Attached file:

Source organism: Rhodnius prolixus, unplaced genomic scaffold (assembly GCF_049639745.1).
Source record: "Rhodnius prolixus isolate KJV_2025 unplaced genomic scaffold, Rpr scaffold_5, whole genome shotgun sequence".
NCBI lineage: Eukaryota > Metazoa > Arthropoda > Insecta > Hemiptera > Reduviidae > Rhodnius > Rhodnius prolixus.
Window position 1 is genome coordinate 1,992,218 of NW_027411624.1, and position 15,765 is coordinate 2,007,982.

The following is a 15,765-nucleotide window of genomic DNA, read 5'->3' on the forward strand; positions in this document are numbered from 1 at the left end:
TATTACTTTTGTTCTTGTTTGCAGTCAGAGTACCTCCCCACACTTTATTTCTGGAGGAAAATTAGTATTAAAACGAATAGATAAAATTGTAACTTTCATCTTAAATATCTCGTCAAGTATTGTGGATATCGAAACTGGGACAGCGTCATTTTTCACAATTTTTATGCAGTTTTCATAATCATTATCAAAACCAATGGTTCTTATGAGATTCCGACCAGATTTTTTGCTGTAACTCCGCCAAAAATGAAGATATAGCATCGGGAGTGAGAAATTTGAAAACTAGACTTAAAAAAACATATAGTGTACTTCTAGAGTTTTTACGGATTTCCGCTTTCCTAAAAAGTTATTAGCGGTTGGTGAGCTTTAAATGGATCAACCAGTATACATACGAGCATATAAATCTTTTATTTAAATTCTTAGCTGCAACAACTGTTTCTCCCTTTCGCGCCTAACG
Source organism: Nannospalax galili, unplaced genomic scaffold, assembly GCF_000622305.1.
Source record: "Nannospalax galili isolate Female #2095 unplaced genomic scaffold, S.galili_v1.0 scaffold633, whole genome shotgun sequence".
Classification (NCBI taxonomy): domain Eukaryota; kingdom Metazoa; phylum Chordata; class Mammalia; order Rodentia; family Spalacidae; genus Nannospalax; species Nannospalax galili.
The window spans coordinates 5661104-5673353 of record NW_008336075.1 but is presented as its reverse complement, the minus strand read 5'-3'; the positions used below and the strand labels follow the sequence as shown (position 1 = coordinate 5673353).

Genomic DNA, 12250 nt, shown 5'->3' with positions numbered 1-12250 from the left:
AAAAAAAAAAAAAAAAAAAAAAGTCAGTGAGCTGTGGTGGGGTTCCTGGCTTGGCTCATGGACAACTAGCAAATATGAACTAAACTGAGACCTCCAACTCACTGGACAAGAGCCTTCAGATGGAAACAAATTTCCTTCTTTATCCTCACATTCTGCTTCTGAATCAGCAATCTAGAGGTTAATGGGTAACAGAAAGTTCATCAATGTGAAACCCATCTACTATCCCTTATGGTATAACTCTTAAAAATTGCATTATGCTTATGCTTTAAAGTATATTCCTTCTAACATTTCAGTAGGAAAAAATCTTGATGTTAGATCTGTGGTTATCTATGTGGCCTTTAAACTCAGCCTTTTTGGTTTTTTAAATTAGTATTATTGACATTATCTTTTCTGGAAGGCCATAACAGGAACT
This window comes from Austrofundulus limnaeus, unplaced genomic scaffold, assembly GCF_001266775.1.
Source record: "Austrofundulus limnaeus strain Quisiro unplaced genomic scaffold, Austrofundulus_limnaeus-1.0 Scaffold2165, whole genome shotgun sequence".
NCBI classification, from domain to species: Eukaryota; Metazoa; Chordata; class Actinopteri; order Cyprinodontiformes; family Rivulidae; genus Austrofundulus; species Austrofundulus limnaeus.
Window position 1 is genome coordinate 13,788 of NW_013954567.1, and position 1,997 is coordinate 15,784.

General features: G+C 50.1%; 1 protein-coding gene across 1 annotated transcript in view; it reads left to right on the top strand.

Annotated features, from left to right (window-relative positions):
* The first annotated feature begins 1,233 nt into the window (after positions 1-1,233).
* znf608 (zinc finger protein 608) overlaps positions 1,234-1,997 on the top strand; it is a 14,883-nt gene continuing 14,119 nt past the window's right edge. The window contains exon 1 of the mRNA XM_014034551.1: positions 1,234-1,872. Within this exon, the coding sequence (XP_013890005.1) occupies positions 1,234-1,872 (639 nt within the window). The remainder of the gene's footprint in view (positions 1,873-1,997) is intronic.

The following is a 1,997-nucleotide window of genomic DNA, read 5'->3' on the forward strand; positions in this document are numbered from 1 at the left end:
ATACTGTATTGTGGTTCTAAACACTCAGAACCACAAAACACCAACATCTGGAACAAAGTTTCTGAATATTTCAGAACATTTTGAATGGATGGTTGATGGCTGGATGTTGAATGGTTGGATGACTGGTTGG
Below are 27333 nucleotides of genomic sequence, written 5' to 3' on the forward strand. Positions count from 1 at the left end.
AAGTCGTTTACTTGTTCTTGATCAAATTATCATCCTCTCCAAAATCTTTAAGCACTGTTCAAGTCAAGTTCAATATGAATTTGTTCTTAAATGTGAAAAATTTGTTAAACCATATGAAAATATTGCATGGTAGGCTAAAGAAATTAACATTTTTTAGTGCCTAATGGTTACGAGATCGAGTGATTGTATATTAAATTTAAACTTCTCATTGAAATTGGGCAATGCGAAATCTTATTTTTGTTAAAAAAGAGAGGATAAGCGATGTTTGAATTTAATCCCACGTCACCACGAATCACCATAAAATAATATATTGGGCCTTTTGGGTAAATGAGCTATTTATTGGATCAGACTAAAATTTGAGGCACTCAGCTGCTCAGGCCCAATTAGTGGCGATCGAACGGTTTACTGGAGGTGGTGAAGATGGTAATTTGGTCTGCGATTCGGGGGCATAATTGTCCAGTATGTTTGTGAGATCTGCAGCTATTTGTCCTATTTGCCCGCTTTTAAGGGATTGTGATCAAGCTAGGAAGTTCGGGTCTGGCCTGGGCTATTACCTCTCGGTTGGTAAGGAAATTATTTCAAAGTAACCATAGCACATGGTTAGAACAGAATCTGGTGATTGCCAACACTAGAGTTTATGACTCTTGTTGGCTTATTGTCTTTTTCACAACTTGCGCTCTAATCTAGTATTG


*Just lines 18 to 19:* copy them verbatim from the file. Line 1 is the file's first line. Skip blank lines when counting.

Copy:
Annotated features, from left to right (window-relative positions):
* The first annotated feature begins 1,233 nt into the window (after positions 1-1,233).